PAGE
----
I’m very much looking forward to meeting you all in person, and working together to better the cardiovascular health of Wyoming!


**To learn more about Kristen, please feel free to email her at 

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Heart Healthy Summer Treat: Chocolate Peanut Butter Banana Soft Serve

 If you’re like me and have a huge sweet tooth, then you know that summer means ice cream season! On a hot summer day there is nothing better than cooling off with a delicious helping of this frozen treat. 

Unfortunately, ice cream is not necessarily the healthiest option in the world, but luckily there is a guilt-free way to satisfy your sweet cravings with this simple and delicious take on a summer staple! This recipe is my absolute favorite and I like it better than any ice cream out there!


-1 frozen banana

-1 tablespoon of peanut butter

-2 tablespoons of chocolate chips

-1 tablespoon of almond milk

Place all 4 ingredients into a blender or food processor, and blend until smooth. Voila! Chocolate peanut butter banana soft serve!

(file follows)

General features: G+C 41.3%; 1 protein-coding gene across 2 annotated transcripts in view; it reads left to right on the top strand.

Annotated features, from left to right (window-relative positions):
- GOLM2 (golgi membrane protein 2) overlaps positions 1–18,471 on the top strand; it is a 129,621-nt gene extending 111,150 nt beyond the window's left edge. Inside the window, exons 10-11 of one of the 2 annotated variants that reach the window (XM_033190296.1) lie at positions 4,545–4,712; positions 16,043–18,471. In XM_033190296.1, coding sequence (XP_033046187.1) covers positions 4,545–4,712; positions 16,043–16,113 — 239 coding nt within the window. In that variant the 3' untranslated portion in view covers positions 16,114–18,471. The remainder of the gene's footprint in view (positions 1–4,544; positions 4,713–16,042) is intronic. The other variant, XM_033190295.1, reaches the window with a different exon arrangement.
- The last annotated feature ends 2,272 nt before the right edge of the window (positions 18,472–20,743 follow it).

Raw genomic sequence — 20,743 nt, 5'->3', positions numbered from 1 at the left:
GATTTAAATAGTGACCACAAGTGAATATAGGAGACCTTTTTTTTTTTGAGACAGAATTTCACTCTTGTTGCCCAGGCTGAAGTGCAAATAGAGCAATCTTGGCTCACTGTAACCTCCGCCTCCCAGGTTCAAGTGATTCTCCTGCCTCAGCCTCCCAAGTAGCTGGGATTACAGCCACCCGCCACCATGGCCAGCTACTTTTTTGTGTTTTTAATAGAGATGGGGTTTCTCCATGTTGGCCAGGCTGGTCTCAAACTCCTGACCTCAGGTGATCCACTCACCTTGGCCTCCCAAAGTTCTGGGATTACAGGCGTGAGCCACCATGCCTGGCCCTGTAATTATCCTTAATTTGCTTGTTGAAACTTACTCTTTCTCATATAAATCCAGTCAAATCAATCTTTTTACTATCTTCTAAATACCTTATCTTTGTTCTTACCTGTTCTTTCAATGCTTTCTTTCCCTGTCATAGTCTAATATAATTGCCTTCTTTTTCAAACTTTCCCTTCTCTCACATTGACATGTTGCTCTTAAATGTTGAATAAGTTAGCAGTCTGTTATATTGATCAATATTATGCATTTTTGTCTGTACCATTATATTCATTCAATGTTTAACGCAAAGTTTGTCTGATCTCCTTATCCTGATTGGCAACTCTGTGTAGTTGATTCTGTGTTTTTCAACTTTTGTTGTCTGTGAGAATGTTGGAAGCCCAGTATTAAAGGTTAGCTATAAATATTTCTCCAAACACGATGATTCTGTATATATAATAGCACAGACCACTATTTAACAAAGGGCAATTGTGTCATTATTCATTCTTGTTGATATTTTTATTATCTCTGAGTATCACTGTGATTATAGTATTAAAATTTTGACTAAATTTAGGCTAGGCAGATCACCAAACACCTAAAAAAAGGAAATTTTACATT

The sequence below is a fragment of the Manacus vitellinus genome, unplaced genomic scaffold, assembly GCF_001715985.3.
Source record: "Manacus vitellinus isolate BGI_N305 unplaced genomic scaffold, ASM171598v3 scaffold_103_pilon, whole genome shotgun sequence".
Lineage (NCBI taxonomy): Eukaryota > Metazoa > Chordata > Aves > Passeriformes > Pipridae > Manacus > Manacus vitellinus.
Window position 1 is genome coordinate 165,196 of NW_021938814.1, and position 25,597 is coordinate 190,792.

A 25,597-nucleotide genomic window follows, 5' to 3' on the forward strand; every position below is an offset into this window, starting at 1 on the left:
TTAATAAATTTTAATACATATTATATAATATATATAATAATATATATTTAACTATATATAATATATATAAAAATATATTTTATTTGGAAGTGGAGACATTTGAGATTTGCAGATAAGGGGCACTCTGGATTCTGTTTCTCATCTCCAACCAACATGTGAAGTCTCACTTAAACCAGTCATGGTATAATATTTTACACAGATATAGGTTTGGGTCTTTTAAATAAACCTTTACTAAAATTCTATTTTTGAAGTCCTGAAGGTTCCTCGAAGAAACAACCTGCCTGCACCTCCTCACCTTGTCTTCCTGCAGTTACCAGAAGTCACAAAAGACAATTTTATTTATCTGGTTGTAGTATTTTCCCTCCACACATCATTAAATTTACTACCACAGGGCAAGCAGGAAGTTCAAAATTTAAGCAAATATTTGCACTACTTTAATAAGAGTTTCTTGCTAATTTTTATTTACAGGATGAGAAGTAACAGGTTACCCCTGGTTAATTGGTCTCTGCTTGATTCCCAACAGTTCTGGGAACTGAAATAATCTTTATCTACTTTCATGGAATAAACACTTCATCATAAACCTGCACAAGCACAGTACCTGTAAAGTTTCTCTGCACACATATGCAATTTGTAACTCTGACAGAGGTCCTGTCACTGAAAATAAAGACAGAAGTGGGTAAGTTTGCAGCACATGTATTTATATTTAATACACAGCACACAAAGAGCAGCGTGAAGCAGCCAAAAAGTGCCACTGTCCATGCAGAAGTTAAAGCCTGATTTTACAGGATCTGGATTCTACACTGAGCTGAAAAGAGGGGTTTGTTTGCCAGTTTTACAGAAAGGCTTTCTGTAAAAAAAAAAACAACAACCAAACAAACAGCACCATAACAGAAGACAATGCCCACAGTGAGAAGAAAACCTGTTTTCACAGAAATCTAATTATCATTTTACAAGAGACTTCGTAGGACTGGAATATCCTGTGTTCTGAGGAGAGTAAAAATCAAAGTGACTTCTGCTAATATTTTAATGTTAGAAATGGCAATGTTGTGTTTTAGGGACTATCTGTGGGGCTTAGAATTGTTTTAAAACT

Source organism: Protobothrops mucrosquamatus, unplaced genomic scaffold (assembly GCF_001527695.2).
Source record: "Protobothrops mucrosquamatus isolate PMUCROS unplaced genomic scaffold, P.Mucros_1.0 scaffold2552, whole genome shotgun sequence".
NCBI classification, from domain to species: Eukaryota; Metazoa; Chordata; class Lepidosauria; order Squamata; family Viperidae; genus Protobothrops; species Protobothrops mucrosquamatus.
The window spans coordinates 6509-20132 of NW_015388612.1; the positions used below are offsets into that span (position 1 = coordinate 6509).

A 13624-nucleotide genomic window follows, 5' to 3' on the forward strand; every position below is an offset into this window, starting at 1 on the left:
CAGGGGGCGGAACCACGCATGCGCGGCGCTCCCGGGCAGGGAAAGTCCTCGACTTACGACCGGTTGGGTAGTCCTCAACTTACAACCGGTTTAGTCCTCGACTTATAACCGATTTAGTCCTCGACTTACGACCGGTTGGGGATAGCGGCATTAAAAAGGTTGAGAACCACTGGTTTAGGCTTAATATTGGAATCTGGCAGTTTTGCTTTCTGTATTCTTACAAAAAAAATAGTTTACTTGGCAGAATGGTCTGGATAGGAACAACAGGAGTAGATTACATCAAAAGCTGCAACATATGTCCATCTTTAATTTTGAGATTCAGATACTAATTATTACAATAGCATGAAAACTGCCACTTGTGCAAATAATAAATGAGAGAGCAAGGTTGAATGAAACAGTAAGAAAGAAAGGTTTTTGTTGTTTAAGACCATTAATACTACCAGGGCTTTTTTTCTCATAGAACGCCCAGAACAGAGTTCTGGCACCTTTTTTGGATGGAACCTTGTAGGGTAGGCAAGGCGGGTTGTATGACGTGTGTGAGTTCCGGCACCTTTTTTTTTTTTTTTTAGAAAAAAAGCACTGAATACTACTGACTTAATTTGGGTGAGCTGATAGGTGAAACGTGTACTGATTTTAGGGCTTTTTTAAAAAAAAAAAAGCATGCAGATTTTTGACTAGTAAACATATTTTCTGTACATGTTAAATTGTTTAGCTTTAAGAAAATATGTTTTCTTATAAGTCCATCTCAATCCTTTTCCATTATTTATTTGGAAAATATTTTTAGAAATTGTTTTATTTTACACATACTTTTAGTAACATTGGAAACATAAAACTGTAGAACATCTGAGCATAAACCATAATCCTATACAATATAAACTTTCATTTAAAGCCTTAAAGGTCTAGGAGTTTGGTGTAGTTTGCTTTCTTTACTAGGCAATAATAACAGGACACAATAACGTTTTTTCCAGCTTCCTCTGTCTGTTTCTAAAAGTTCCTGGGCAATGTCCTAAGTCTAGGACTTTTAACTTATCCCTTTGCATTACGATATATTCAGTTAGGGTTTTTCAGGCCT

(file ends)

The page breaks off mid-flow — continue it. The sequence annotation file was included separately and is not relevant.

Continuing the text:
If you’re not a fan of peanut butter or chocolate, simply remove the ingredients from the recipe. I promise it’ll be just as good.  This is my go-to dessert in the summer, and I know as soon as you try this tasty treat, it will be yours too!

***This post is written by Advocacy Intern Taylor Fischer.

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Advocates Turn the Hill Red!

Over 380 advocates met in Washington, DC for You're the Cure on the Hill to step up for heart health. Our group of dedicated advocates met with 293 legislative offices throughout the day to advocate for increased research funding and healthy school meals. Advocates mingled with YTC networkers from throughout the nation and participated in an all day advocacy training and Heroes Luncheon. 

We know that as constituents, you truly make difference when you share your story and encourage our federal lawmakers to take action on critical health priorities. You drive our mission forward in building healthier lives, free of heart disease and stroke. 

Check out a recap video of You're the Cure on the Hill 2015!